CTA button for Blog UGInstead of letting the reading I have been doing be nothing more than research for a paper for a class, I am opening up to the truths of God’s Word and letting them alter how I view the world I live in. If work is God’s gift to me, then why should I look at it with contempt? If my part time job is a calling from God, then why should I view it as nothing more than a tiresome means to a monetary end? Having a proper theology of work and vocation means changing your attitude towards your work and viewing it as an opportunity to practice righteousness and be more like God.

Wow, You’ve Lost Weight!

imageThere are a lot of people that love to hear these words. They put a lot of effort and time into losing weight and getting into shape, and for them, the ultimate affirmation and validation is for someone to take notice and say “Wow, you’ve lost weight!” For me, this is not the case. Since leaving Nyack for the summer break in May I’ve lost a significant amount of weight, but I did not even notice for myself until every other person who saw me said something about how much thinner I look. Most of the time my response is to tell them that I wasn’t trying to lose weight. For those of you reading this and wondering what my secret is, I wish I could tell you something profound that would make getting and staying in shape easy. All I did was eat right and run a lot. I think I look a bit too skinny, but I feel the best that I have ever felt.

CTA button for Blog UGI have been working in a medical office for a few months now, and complications resulting from unhealthy eating and lack of exercise make up a large portion of the problems that our office encounters. To be honest, it makes me fear for my own future. Anyone who has known me long enough and well enough to have eaten a meal with me knows how much and how often I can eat. With my previous eating habits I should logically be very overweight, but because I am an active, young person with a fast metabolism I have always been in good-enough shape. But from what my elders tell me, when you become a certain age your metabolism slows down and your unhealthy habits catch up with you. I decided to be proactive instead of reactive; instead of trying to fix my habits after they become a serious problem, I am changing them before they start to have detrimental effects.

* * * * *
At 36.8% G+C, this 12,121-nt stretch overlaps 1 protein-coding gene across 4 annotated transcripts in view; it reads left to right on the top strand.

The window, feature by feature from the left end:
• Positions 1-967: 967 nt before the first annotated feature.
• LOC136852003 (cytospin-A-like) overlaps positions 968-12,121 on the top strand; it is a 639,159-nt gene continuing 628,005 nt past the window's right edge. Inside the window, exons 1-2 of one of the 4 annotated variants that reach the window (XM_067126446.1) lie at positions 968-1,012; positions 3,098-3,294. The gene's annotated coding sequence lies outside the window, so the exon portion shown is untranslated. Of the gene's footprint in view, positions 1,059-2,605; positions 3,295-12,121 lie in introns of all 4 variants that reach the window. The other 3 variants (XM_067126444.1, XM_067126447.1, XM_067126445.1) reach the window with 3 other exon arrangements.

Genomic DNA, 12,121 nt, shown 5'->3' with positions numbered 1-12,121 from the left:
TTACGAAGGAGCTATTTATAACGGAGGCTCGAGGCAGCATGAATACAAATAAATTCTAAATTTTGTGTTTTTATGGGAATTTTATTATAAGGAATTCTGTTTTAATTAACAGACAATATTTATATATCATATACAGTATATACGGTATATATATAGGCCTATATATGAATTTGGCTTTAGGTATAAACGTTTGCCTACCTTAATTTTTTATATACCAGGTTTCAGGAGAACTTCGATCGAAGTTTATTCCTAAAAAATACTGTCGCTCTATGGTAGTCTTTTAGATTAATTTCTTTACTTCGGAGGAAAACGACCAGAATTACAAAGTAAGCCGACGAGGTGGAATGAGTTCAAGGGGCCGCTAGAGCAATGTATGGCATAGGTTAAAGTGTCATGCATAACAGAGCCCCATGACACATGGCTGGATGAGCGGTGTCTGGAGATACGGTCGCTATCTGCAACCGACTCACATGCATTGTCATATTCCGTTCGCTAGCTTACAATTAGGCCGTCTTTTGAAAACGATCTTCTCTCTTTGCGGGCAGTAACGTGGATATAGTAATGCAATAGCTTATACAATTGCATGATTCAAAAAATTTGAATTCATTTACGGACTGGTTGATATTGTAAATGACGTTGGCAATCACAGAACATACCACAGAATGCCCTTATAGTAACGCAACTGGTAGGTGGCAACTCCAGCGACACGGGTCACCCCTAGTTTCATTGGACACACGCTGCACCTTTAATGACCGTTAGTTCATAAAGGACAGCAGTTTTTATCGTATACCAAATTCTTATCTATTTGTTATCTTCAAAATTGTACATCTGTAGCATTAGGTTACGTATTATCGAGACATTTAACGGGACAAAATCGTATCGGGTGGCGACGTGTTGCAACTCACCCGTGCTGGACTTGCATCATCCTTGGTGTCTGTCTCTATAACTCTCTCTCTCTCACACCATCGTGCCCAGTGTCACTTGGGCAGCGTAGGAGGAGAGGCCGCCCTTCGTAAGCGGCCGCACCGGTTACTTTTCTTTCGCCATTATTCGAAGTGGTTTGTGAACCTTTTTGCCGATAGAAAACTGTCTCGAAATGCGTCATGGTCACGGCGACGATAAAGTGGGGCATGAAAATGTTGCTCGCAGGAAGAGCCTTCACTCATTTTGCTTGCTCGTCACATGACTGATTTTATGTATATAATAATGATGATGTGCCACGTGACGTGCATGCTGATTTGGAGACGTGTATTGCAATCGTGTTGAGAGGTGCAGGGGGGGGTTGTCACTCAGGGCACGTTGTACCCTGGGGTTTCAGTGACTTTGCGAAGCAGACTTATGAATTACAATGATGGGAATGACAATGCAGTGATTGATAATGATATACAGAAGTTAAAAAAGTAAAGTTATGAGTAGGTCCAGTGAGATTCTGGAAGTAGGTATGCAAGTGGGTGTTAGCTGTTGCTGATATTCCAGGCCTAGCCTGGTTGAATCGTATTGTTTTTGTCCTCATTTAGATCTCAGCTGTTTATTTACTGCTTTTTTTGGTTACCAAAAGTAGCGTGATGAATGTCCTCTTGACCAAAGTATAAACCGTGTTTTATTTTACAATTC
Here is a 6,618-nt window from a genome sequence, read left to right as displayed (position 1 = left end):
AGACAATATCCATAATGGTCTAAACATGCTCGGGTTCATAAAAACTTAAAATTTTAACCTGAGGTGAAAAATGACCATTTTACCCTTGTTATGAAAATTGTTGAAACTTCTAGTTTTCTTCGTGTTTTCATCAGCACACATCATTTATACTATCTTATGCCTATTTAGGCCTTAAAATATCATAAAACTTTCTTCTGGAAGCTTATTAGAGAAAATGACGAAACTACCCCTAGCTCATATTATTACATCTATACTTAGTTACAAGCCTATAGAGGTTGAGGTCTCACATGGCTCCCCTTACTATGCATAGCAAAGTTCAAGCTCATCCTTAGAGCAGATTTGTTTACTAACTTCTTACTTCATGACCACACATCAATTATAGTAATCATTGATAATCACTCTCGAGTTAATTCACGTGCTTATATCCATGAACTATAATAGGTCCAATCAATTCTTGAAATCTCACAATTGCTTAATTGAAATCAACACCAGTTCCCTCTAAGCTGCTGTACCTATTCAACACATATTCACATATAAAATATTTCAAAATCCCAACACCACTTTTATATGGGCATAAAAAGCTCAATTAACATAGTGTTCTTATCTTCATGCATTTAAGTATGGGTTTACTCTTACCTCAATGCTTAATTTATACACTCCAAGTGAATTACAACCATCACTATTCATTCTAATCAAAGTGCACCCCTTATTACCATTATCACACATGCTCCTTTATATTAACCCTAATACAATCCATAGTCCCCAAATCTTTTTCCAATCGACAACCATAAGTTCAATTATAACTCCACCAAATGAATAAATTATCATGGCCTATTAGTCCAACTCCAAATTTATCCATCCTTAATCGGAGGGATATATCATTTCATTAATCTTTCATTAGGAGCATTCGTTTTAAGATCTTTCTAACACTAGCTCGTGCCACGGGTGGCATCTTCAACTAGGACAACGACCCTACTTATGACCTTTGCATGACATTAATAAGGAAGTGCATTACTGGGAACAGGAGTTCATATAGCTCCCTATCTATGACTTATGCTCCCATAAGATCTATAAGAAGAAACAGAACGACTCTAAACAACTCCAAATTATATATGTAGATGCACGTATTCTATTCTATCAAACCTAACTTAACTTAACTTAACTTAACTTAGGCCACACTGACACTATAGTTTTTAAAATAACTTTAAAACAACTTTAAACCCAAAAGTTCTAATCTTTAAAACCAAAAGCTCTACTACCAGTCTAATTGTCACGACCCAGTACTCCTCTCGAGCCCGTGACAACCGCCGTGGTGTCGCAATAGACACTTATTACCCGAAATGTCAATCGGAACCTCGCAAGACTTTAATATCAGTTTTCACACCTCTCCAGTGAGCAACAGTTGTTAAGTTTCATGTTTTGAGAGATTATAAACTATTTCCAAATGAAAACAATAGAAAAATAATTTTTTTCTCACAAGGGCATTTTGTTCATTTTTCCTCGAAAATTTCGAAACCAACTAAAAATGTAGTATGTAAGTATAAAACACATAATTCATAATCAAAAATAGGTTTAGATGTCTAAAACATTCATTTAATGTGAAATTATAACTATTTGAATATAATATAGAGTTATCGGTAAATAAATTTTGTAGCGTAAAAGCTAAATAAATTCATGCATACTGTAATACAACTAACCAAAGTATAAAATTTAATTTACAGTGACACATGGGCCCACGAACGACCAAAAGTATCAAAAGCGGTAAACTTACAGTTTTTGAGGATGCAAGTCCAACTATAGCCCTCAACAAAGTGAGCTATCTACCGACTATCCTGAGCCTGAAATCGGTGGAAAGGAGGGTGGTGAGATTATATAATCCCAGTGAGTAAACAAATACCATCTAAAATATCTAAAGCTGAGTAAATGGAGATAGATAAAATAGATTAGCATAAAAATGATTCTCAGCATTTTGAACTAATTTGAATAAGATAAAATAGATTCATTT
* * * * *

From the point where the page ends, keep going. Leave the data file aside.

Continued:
I could not tell you how much weight I’ve lost since I changed my unhealthy habits. I didn’t keep track of what I weighed before hand, and I don’t keep track of it now. In my opinion, the scale is the wrong place to go to judge your progress. Your health and well being is much more than a number. What has worked wonderfully for me is to judge my progress by how I look and how I feel. If you are trying to lead a healthier lifestyle, don’t do it to reach a number on a scale. Do it to improve your enjoyment of life, to reduce stress, and to lengthen your future.

Living Off Campus

Pierce's New RoomI will be living off campus during my final year at Nyack College. Thankfully, my grandparents, who live within a reasonable distance of Nyack, have opened their doors to me for the next two semesters. Over the summer I acquired a car, which makes transportation between the house and the school possible. I also have a job off campus in addition to my job at the Writing Center on campus, which would not have been possible while I was still living in Moseley or Dunbar. I have not lived, worked, and gone to school in my current living situation for enough time to give an educated synopsis of the positives and negatives of being a commuter, but my speculations and my brief one-week stint of being a commuting student make for good insight into the life of someone who lives off campus.

CTA button for Blog UGMy primary reason for choosing to live off campus is to save money while I finished my degree. Before making this decision final, though, I had to consider whether or not the amount of money I was going to save outweighed the experiences and accommodations that I would miss out on by not living on campus. I would have to give up things like wandering over to friends’ rooms when boredom strikes and being within walking distance of classrooms and the library. I would have to spend less time with my friends in order to avoid paying for room and board. It was a hard decision, but I decided that the perks of living on campus were not worth turning down a more affordable option. That means that this year I will have to put more of a conscious and intentional effort into spending time with my friends, which I am very willing to do.